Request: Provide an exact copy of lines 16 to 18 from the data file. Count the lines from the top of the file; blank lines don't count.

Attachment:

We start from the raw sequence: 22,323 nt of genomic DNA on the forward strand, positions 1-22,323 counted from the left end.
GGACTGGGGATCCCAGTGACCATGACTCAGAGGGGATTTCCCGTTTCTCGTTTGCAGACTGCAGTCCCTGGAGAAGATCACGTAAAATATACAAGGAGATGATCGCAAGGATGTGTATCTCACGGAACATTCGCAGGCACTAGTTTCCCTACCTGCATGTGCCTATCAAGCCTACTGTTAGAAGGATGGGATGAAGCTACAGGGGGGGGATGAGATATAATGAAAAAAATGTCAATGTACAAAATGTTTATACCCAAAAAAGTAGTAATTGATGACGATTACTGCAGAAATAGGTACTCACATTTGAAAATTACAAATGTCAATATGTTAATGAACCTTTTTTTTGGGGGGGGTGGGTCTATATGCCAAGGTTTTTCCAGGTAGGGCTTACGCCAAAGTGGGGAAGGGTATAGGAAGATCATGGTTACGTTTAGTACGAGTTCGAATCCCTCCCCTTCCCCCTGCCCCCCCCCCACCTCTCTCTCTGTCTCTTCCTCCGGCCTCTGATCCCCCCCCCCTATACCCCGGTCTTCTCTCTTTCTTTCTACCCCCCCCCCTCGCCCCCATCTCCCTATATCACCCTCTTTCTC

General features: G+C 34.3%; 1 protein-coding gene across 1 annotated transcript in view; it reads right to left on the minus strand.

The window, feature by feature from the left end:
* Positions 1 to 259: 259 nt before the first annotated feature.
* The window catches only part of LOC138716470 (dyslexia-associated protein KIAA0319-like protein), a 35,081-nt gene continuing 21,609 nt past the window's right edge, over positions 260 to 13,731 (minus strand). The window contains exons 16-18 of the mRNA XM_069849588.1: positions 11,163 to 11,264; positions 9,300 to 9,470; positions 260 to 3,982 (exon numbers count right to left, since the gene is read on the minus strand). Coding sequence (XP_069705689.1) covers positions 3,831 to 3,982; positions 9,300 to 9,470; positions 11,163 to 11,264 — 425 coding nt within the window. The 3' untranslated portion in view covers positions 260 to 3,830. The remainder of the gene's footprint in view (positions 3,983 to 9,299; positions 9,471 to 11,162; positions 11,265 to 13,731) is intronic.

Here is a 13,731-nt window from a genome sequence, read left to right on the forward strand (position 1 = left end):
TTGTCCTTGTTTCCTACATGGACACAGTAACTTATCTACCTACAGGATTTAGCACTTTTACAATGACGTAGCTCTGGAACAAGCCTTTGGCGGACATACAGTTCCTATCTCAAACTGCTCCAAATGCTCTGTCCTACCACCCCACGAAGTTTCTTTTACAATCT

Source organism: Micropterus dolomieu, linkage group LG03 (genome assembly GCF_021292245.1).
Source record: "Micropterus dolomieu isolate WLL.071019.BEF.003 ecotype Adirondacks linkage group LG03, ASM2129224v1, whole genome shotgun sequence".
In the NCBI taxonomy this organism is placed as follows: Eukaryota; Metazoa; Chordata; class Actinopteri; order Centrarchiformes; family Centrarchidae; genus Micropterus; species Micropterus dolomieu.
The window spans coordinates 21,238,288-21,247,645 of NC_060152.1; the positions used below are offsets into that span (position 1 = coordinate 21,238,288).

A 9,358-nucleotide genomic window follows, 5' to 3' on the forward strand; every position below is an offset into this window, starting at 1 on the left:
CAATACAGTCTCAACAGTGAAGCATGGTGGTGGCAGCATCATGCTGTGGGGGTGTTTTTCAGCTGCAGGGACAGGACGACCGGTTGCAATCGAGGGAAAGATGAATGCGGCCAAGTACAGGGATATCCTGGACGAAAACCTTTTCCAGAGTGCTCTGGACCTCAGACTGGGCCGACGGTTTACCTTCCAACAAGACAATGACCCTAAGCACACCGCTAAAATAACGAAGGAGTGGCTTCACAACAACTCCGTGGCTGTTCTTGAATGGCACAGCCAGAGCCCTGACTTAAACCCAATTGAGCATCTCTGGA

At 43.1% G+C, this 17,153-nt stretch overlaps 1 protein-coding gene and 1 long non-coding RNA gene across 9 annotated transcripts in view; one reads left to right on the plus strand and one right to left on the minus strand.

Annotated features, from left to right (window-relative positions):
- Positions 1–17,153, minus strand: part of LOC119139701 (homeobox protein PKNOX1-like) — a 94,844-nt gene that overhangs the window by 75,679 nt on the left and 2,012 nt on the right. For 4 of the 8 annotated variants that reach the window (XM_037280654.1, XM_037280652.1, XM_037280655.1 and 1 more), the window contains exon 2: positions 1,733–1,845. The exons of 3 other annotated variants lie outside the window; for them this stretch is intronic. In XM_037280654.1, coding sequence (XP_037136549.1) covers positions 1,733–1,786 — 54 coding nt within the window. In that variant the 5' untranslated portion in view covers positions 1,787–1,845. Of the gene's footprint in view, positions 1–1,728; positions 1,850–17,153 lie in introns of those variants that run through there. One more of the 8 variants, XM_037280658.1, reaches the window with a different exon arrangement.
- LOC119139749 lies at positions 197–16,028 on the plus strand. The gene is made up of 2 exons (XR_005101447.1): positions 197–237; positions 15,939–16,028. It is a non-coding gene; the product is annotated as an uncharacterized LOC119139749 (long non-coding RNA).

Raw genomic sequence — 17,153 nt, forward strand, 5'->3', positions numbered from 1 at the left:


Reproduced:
Annotated features, from left to right (window-relative positions):
- Positions 1–17,153, minus strand: part of LOC119139701 (homeobox protein PKNOX1-like) — a 94,844-nt gene that overhangs the window by 75,679 nt on the left and 2,012 nt on the right. For 4 of the 8 annotated variants that reach the window (XM_037280654.1, XM_037280652.1, XM_037280655.1 and 1 more), the window contains exon 2: positions 1,733–1,845. The exons of 3 other annotated variants lie outside the window; for them this stretch is intronic. In XM_037280654.1, coding sequence (XP_037136549.1) covers positions 1,733–1,786 — 54 coding nt within the window. In that variant the 5' untranslated portion in view covers positions 1,787–1,845. Of the gene's footprint in view, positions 1–1,728; positions 1,850–17,153 lie in introns of those variants that run through there. One more of the 8 variants, XM_037280658.1, reaches the window with a different exon arrangement.
- LOC119139749 lies at positions 197–16,028 on the plus strand. The gene is made up of 2 exons (XR_005101447.1): positions 197–237; positions 15,939–16,028. It is a non-coding gene; the product is annotated as an uncharacterized LOC119139749 (long non-coding RNA).